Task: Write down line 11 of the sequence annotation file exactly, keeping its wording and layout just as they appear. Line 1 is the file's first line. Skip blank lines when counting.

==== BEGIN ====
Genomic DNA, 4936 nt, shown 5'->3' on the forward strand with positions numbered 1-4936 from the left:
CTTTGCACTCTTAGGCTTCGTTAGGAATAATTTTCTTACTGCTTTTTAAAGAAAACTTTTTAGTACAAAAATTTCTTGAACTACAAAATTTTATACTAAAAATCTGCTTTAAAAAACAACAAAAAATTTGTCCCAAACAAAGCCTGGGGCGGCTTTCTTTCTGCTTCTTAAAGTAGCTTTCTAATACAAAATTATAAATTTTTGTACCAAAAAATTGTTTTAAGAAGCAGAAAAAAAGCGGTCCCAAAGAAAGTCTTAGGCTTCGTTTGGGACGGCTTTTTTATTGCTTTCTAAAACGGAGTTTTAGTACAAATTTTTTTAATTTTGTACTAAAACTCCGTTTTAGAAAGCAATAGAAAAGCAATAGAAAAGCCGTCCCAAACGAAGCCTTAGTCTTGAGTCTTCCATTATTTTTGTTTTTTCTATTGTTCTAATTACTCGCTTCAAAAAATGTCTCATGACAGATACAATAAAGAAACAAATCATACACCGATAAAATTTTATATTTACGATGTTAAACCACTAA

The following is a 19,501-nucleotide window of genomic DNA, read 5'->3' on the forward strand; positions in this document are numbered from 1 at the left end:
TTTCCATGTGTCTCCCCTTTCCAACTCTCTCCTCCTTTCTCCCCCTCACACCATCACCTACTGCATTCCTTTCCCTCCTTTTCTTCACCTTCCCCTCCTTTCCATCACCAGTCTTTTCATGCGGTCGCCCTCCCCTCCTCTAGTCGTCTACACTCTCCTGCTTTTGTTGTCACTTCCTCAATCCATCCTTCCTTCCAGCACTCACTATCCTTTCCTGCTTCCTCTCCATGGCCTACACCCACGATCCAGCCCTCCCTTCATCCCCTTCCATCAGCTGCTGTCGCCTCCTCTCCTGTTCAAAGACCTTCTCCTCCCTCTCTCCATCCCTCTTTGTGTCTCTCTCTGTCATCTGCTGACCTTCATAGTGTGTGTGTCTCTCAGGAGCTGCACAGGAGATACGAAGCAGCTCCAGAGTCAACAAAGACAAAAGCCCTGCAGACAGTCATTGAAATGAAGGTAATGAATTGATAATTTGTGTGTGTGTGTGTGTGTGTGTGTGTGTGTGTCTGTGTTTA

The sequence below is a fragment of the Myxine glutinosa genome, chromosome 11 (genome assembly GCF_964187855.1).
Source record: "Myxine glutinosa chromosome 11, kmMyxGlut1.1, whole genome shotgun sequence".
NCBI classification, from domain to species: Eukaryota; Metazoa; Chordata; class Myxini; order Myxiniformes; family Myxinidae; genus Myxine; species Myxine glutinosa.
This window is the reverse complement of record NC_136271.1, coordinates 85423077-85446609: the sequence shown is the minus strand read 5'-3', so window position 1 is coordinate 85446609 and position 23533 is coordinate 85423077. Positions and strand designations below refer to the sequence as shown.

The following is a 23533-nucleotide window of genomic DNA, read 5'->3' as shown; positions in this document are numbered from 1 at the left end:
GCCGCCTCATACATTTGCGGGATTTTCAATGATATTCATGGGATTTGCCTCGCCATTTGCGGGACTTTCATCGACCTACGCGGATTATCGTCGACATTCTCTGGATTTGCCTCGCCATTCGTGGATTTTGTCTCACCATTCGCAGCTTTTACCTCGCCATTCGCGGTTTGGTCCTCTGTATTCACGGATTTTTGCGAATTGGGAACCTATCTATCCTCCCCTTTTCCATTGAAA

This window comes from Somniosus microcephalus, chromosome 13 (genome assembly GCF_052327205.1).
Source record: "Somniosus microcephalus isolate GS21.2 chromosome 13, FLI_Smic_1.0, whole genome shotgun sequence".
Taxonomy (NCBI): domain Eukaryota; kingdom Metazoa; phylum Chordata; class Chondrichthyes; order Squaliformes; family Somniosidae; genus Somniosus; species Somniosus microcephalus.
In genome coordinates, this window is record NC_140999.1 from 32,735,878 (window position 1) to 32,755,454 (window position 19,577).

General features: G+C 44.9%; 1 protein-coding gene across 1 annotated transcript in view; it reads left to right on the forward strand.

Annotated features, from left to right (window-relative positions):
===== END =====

This window comes from Somniosus microcephalus, chromosome 13 (genome assembly GCF_052327205.1).